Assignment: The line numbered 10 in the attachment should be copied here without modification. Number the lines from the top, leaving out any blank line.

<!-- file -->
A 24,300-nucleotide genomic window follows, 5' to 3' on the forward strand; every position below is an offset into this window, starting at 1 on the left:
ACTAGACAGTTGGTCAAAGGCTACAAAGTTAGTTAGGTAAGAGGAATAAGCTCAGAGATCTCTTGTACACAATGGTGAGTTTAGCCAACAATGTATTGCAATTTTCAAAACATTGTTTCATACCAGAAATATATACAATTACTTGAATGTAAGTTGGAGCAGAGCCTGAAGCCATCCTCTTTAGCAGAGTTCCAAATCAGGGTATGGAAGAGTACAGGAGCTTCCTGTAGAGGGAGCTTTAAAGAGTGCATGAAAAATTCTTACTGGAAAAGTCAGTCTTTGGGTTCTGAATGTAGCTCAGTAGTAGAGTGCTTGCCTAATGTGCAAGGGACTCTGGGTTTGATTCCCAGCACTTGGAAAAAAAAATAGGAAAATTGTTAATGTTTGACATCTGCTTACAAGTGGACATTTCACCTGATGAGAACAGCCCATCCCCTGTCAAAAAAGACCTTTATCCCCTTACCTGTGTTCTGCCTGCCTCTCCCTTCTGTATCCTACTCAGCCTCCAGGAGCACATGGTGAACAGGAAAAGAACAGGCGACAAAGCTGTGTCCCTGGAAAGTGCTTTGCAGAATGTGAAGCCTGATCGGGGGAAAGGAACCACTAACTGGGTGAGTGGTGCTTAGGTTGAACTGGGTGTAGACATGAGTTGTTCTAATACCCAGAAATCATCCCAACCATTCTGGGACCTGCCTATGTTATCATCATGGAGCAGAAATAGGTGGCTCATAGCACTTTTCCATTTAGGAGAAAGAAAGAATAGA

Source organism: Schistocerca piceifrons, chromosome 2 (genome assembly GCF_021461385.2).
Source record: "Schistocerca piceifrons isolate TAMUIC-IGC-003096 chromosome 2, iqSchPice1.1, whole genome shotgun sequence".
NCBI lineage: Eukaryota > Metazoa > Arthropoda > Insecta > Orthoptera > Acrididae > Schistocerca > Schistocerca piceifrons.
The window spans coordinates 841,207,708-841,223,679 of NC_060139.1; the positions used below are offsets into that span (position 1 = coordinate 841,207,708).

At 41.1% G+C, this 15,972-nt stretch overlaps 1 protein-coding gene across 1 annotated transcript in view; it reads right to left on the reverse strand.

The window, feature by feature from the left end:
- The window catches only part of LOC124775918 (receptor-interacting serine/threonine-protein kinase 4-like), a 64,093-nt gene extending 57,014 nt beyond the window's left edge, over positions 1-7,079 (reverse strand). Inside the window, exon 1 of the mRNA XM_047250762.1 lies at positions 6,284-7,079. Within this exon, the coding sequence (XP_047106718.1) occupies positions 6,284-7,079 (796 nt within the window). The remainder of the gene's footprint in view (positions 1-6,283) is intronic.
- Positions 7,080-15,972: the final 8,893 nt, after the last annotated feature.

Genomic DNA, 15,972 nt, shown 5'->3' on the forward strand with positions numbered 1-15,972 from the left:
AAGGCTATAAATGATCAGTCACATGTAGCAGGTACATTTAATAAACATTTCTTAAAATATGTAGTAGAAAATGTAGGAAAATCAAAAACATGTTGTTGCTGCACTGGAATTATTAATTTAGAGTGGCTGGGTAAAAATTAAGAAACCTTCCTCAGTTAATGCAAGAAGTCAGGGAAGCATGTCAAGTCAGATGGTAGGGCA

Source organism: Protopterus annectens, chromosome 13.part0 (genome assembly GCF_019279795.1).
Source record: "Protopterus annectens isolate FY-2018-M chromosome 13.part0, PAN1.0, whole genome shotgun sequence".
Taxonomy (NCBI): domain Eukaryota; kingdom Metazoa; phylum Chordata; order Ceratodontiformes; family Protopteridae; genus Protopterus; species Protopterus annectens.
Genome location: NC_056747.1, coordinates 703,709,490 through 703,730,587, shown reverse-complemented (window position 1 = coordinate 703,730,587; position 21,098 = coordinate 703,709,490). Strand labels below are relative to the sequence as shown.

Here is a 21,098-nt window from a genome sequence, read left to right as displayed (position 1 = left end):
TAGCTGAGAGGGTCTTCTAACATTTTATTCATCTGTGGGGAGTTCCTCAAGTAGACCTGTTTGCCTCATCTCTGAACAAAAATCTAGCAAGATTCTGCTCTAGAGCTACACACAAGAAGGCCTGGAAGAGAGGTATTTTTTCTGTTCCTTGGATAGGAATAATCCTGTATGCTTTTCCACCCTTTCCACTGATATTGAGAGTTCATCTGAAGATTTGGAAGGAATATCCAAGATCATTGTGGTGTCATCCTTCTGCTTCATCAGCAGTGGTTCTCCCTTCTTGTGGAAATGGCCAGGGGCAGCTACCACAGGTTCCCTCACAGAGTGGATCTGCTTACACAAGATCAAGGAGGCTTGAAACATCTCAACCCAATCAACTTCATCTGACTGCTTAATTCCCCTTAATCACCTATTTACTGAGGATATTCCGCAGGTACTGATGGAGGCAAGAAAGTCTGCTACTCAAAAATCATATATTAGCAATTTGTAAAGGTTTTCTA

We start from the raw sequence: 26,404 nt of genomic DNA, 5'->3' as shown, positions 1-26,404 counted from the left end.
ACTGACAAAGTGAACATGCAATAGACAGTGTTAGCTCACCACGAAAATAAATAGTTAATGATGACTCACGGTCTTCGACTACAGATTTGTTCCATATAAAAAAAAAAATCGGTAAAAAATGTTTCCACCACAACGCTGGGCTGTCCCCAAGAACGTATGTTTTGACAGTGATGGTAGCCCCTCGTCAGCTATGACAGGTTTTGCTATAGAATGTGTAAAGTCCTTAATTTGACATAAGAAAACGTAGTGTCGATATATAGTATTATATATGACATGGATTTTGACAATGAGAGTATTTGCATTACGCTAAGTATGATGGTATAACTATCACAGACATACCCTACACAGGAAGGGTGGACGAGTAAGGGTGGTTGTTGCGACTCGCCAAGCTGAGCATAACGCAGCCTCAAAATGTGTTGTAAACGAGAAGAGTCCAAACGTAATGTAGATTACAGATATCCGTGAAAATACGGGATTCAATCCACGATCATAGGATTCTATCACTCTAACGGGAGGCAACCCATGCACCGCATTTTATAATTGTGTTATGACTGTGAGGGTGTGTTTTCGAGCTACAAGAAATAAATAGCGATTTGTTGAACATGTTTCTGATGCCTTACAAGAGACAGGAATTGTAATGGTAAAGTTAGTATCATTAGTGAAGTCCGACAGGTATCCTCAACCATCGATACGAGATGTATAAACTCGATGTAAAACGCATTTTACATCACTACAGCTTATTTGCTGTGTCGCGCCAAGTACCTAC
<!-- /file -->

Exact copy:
- Positions 7,080-15,972: the final 8,893 nt, after the last annotated feature.